Applying for Registered Charity Status

April 10, 2010

Improved turnaround time for Canadian charity applications at CRA with backlog removed

According to CRA “Thanks to changes in processes, more resources, and the dedication of staff and management in the Directorate’s Assessment, Determinations and Monitoring Division, it now takes significantly less time to process applications for registration as a Canadian charity.”  More complicated applications that I file that used to take 6-9 months to now being responded to in 6-9 weeks - it is an amazing improvement which is welcomed by all those involved with applications for charity status.  On a sad note after four years in the Charities Directorate, David Moore, the Director of the Determinations Division, and instrumental in reducing the backlog has moved to the Treasury Board Secretariat (TBS) from the Charities Directorate. David Moore was responsible for establishing the Client Interface and Service Division and led the work on the Small and Rural Charities Initiative which was and continues to be very successful in making CRA more responsive to the needs of small and rural charities. David will be missed. I understand that Linda Desrochers, will become the interim Director of the Determinations Section.

read more

August 01, 2009

CRA releases fillable T2050 Application to Register a Charity Under the Income Tax Act

The Charities Directorate of the Canada Revenue Agency just released a fillable T2050 Application for charitable status which will make it easier for organizations to complete the form and presumably make it more legible.  You can obtain a copy of the form at http://www.cra-arc.gc.ca/E/pbg/tf/t2050/README.html Although the form may look simple, and is now easier to fill in, it is actually a form covering many different areas of charitable law and it is often a good idea to get some legal advice and assistance with incorporation and applying for charitable status.

May 28, 2009

CRA Releases Registered Charity Newsletter 32 - discusses new applications, T3010B, webinars,

Here is the latest CRA Registered Charity Newsletter # 32.  It includes an extensive discussion on applications for charity status and how to improve your application and avoid unnecessary delays.  It sets out the procedures that CRA will follow upon receiving a charity application.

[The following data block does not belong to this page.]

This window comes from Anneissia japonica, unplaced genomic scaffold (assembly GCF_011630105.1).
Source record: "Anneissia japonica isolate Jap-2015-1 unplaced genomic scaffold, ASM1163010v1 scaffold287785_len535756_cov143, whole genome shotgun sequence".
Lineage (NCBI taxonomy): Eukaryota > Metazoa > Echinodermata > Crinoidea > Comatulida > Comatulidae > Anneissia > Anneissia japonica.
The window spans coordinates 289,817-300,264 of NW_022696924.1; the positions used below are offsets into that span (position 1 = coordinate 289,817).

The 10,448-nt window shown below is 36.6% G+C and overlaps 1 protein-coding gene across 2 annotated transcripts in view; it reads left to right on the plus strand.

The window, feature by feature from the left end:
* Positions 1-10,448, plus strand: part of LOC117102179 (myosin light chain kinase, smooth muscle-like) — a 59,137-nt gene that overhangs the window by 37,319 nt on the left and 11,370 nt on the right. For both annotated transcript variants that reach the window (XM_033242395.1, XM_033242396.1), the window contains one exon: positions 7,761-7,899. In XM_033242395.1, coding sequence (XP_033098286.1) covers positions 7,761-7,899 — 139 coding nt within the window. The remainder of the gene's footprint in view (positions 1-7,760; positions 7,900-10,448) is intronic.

December 16, 2008

New CRA Application for Registered Charity Status (T2050) and Guide (T4063)  finally arrived

January 31, 2008

CRA’s 10 reasons why an application for Canadian charitable status will not be successful

The CRA recently posted their top ten list of why applications for charitable status will not be successful.  It was placed in a Consultation document entitled “Charitable Work and Ethnocultural Groups - Information on registering as a charity “.  As an aside the last time I saw a study on the difference between applications for charitable status that were accepted by CRA and those that were rejected the most important factor correlating with acceptance was use of a lawyer.  Although one does not need to use a lawyer, the process is anything but straightforward.  If one is going to use a lawyer it is important to use a lawyer who is knowledgeable about charity law and especially important if you plan on conducting activities outside of Canada that the lawyer be familiar with CRA requirements for Canadian charities operating abroad.  Just one little example they cite for denying an application “The application does not include any copy of an agreement with representatives who are supposed to help the organization to carry out its activities outside Canada.”  CRA expects when one files an application that references foreign activities to be carried out under a structured arrangement (agency, joint venture, cooperative partnership, contractor) that in fact the agreement be attached.  This comes as a surprise to some including experienced practitioners.  Also they don’t mean some nice looking agreement - they mean an agreement that complies with ALL the requirements in RC4106.  Some may see this as harsh - however, if an organization takes shortcuts and does not have the resources and advisors to put in an appropriate application for charitable status it is not difficult to imagine that some of those same people may take shortcuts later when the charity is operating.

read more

Do you require legal advice with respect to Canadian or Ontario non-profits or charities?

Contact

Charity Lawyer Mark Blumberg

Mark Blumberg is a partner at the law firm of Blumberg Segal LLP in Toronto and works almost exclusively in the areas of non-profit and charity law.

mark@blumbergs.ca
416.361.1982
Download vCard

Connect

Locate

Blumberg Segal LLP
Barristers & Solicitors
#1202 - 390 Bay Street
Toronto, Ontario
M5H 2Y2 Canada

Charity Law List

Join Blumbergs' non-profit and charities newsletter
View recent issue: May 2019